So the best way to look at that exchange is a side deal that greased the more important agreement to open up the government and raise the debt ceiling.
So is it all wonderful for Obama and Democrats?
Nope. The truth is that for all the drama, they're getting little out of this deal. They don't roll back the deep spending cuts known as sequester -- a policy that is eating away at domestic priorities like education and research and development. They don't get new money to spend on jobs or an immigration bill.
They just get a political win. And they avoid an economic disaster.
Once this crisis is over, what happens next?
Well, per the outlines of the agreement, both Republicans and Democrats would assign lawmakers to a committee to hash out a broader budget plan for the coming year. These joint efforts have not had success in the past, and we've gone years without a formal budget.
But hope dies hard. For Democrats and Republicans alike, the basic question in the committee will be whether they find a way to roll back the sequester, which is due to launch a new round of budget cuts in January.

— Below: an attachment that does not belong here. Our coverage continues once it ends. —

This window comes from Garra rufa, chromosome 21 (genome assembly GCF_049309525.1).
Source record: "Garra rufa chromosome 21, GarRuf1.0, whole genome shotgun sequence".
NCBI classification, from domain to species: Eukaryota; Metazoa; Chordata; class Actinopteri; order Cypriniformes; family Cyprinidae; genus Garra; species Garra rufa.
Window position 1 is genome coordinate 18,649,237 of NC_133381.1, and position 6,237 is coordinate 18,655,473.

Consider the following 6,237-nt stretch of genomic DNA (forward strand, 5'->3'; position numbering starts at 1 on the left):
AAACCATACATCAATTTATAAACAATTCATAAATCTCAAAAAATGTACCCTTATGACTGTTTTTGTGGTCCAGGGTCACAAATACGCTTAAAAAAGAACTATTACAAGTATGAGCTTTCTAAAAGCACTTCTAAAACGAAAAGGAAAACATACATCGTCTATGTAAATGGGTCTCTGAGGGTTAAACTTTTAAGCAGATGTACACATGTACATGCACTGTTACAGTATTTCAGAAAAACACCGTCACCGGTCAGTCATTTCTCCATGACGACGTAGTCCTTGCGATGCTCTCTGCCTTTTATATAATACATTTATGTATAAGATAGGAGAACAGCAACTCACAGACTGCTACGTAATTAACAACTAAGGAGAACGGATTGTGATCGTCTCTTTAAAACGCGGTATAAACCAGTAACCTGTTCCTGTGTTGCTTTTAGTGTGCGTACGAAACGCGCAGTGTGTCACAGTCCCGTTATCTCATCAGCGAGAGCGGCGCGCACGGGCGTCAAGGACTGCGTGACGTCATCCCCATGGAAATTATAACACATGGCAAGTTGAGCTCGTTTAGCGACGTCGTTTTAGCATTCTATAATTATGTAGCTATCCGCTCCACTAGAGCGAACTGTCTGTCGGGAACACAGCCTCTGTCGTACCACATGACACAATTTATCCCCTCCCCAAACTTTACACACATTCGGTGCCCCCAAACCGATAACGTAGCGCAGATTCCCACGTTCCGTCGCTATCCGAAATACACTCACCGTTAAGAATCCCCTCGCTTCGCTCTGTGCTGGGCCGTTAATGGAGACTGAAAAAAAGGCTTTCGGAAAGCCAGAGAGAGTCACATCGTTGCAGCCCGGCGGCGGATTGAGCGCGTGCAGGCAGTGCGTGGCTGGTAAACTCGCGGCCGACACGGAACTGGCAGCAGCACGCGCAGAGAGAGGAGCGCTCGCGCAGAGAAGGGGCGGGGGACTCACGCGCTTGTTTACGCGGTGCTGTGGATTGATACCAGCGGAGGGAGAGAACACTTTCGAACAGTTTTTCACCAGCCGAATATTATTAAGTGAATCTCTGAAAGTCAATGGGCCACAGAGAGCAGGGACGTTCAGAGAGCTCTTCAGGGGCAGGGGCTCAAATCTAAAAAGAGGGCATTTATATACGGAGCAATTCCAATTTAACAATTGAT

Democrats hate the sequester, because it's basically the opposite of the vision of domestic investment they've long campaigned on. Republicans are more ambivalent, but there are many in the GOP who don't like how deeply it cuts Pentagon spending.
The most likely path to replacing part of the sequester is to make cuts to mandatory spending -- like health care programs or farm subsidies -- instead. On a practical level, Republicans and Democrats agree that mandatory spending is better to cut since it's the long-term driver of our debt. But mandatory spending has pretty entrenched constituencies -- such as the elderly or farmers -- which makes such cuts difficult to achieve.
A bigger budget deal -- the elusive "grand bargain" -- could also be considered as part of the conference. But any discussion of significant changes to mandatory spending usually leads Democrats to insist on new taxes, which has been a deal-breaker for the GOP.
What happens if the committee fails to come to an agreement and we're back in January with new deadlines?
Most likely, neither side will want a new fight over government funding or the debt ceiling with the mid-term elections fast approaching. So they'll just extend everything once again, leaving (albeit more flexible) sequester cuts in place, and the voters will decide what they want come November.
Like that's worked well in the past.